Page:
NY's State Sen. Squadron resigning over 'special interests'
By KAREN MATTHEWS
Aug. 09, 2017
NEW YORK (AP) — A Democratic state senator who represents parts of Manhattan and Brooklyn said Wednesday that he is resigning because "a sliver of heavily invested special interests" wields too much power in Albany.
Sen. Daniel Squadron announced his resignation in an op-ed piece in the Daily News.
He said Democrats have repeatedly been denied control of the state Senate "by cynical political deals, despite winning an electoral majority." He was referring to the Independent Democratic Conference, a breakaway faction that collaborates with Senate Republicans.
Squadron complained about New York's "three men in a room" decision-making process, in which the governor, Assembly speaker and Senate majority leader make deals behind closed doors, and about "loophole-riddled campaign finance rules and a governor-controlled budget process."
The 37-year-old said he is leaving to work on political reform at the national level.
Squadron said the election of Republican Donald Trump in 2016 reflected "a growing divide — based on geography, background, opportunity and even truth — that threatens our democracy and our future." He said conservative businessmen Charles and David Koch and others have "manufactured" the divide to serve their own interests.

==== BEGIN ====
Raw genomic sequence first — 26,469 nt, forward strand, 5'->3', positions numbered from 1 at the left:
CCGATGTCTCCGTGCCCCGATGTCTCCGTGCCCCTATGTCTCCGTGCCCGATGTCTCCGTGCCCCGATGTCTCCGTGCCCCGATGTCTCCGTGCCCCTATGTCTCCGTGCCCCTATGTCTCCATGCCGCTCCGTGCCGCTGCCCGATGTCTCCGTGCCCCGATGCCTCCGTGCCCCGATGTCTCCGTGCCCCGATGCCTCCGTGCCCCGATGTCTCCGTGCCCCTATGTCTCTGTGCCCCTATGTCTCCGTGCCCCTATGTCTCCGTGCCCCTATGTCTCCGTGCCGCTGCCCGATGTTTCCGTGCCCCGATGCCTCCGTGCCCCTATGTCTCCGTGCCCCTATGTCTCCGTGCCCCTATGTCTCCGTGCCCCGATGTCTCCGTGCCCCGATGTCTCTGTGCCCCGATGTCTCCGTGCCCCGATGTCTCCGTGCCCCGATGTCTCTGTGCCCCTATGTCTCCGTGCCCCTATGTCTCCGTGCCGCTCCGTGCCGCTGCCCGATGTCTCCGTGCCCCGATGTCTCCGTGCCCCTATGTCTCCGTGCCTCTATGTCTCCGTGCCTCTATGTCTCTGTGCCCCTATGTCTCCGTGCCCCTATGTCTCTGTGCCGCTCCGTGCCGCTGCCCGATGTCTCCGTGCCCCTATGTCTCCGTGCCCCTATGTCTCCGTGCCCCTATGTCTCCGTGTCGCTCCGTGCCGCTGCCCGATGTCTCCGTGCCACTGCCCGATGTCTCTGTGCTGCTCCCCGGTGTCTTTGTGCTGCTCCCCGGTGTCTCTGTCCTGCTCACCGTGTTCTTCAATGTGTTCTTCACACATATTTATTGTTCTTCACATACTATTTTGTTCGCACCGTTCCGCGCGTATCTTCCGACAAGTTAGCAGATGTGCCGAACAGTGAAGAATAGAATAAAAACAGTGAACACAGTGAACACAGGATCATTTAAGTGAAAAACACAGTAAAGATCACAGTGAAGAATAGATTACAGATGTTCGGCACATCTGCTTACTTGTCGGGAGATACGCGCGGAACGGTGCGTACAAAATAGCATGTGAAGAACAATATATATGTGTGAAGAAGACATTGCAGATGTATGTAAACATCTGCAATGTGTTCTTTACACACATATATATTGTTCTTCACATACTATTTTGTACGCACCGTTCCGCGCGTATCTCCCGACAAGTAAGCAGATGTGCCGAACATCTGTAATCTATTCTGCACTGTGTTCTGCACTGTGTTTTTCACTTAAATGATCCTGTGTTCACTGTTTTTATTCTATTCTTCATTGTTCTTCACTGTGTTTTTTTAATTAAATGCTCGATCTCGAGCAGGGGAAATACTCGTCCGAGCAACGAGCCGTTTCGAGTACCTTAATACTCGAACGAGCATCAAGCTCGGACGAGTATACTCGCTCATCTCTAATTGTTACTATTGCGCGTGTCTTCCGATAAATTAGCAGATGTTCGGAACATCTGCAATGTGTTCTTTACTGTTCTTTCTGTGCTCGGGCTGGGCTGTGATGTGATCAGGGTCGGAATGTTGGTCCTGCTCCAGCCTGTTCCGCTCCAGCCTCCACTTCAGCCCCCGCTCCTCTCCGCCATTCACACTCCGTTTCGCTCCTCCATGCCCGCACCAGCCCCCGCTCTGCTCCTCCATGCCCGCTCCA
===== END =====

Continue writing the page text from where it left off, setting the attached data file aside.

Squadron said he plans to work with Columbia University economist Jeffrey Sachs and Hyatt hotels heir Adam Pritzker to "launch a national effort focused on addressing this crisis."
A former aide to Democratic U.S. Sen. Charles Schumer, Squadron was first elected to the Senate in 2008 at the age of 28. He made a name for himself in the Senate as a policy expert, a frequent floor debater and a leading advocate for campaign finance and ethics reforms.
Senate Minority Leader Andrea Stewart-Cousins, a Yonkers Democrat, called Squadron a "fantastic senator, a dedicated public servant and a dear friend."
"He worked tirelessly to make our state a better, fairer, and more ethical place," she said in a statement. "I look forward to working with him on the national level to spread progressive values and responsible government. I thank Daniel for his service and wish him the best of luck on this new challenge."
Squadron's last day will be Friday.
Associated Press writer David Klepper contributed to this report.